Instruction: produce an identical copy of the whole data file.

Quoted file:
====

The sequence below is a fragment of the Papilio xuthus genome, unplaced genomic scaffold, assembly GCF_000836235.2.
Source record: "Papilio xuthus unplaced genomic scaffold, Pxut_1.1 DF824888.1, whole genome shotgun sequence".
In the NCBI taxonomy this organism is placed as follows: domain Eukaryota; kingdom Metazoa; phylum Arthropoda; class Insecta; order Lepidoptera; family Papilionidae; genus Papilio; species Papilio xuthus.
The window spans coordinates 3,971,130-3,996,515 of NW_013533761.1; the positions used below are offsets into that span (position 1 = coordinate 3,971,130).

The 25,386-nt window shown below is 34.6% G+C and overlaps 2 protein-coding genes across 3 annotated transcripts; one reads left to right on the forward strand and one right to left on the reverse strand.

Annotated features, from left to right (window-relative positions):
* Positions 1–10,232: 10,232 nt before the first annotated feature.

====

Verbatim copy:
The sequence below is a fragment of the Papilio xuthus genome, unplaced genomic scaffold, assembly GCF_000836235.2.
Source record: "Papilio xuthus unplaced genomic scaffold, Pxut_1.1 DF824888.1, whole genome shotgun sequence".
In the NCBI taxonomy this organism is placed as follows: domain Eukaryota; kingdom Metazoa; phylum Arthropoda; class Insecta; order Lepidoptera; family Papilionidae; genus Papilio; species Papilio xuthus.
The window spans coordinates 3,971,130-3,996,515 of NW_013533761.1; the positions used below are offsets into that span (position 1 = coordinate 3,971,130).

The 25,386-nt window shown below is 34.6% G+C and overlaps 2 protein-coding genes across 3 annotated transcripts; one reads left to right on the forward strand and one right to left on the reverse strand.

Annotated features, from left to right (window-relative positions):
* Positions 1–10,232: 10,232 nt before the first annotated feature.